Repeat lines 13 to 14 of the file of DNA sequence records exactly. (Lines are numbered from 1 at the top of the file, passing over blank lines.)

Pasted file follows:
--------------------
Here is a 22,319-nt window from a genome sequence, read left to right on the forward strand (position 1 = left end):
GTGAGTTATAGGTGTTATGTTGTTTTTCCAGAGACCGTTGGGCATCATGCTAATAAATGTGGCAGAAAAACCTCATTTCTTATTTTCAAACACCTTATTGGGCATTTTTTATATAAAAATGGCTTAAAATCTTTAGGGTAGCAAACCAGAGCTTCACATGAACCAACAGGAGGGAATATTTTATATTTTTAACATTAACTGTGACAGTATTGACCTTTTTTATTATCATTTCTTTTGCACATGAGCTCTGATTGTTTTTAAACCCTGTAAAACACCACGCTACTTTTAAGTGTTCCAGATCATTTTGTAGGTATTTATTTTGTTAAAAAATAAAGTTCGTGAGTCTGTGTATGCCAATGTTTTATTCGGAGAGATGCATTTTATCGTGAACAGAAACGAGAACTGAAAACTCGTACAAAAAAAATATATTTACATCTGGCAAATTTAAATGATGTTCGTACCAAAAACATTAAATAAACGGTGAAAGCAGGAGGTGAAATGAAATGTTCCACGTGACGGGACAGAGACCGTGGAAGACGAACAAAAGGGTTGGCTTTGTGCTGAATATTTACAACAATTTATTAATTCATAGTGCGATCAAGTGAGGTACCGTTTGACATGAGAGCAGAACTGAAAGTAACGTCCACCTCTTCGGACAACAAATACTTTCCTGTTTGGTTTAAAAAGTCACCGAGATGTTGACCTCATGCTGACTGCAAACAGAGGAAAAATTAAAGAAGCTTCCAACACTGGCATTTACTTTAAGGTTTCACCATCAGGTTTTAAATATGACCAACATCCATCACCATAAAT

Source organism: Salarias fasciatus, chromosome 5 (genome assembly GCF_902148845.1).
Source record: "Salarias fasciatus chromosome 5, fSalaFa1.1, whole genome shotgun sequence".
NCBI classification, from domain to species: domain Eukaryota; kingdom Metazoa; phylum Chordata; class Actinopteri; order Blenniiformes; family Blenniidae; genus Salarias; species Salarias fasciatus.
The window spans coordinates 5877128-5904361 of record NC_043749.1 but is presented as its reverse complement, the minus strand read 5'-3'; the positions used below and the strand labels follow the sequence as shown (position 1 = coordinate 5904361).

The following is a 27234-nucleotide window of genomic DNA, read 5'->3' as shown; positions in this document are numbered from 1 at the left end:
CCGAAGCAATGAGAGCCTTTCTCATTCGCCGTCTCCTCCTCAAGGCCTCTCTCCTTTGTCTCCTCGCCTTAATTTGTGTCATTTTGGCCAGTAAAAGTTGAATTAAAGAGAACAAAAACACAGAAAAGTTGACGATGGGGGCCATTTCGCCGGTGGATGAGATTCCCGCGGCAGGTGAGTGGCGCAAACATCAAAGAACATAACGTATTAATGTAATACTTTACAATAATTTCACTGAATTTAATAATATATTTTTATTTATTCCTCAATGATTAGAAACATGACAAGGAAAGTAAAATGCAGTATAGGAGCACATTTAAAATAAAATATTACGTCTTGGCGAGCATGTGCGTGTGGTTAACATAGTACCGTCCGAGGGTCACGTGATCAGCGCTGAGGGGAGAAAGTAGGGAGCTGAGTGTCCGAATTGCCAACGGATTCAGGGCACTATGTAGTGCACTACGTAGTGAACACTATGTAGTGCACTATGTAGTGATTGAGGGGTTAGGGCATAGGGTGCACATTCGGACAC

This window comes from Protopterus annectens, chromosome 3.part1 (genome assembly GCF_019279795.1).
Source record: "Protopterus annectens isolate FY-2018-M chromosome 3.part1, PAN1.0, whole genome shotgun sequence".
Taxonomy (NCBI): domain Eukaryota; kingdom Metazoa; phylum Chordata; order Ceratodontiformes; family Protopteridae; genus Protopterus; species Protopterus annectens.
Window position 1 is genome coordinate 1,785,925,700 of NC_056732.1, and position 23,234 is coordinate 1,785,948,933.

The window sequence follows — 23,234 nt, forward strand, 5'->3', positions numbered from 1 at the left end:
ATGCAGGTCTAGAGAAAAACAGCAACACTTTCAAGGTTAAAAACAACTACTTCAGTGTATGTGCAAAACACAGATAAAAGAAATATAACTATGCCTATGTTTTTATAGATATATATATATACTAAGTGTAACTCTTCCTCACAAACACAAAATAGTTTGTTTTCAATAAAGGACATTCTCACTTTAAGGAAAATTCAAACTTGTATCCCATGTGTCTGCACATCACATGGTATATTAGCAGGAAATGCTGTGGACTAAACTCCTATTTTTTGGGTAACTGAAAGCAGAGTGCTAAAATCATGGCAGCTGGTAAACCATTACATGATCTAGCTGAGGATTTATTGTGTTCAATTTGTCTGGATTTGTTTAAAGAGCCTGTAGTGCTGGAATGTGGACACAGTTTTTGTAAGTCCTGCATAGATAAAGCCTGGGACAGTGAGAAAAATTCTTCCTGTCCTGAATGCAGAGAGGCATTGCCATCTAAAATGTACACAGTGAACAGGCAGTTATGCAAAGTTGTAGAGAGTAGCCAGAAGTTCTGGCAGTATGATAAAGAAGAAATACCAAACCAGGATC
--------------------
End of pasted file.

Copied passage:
The window sequence follows — 23,234 nt, forward strand, 5'->3', positions numbered from 1 at the left end:
ATGCAGGTCTAGAGAAAAACAGCAACACTTTCAAGGTTAAAAACAACTACTTCAGTGTATGTGCAAAACACAGATAAAAGAAATATAACTATGCCTATGTTTTTATAGATATATATATATACTAAGTGTAACTCTTCCTCACAAACACAAAATAGTTTGTTTTCAATAAAGGACATTCTCACTTTAAGGAAAATTCAAACTTGTATCCCATGTGTCTGCACATCACATGGTATATTAGCAGGAAATGCTGTGGACTAAACTCCTATTTTTTGGGTAACTGAAAGCAGAGTGCTAAAATCATGGCAGCTGGTAAACCATTACATGATCTAGCTGAGGATTTATTGTGTTCAATTTGTCTGGATTTGTTTAAAGAGCCTGTAGTGCTGGAATGTGGACACAGTTTTTGTAAGTCCTGCATAGATAAAGCCTGGGACAGTGAGAAAAATTCTTCCTGTCCTGAATGCAGAGAGGCATTGCCATCTAAAATGTACACAGTGAACAGGCAGTTATGCAAAGTTGTAGAGAGTAGCCAGAAGTTCTGGCAGTATGATAAAGAAGAAATACCAAACCAGGATC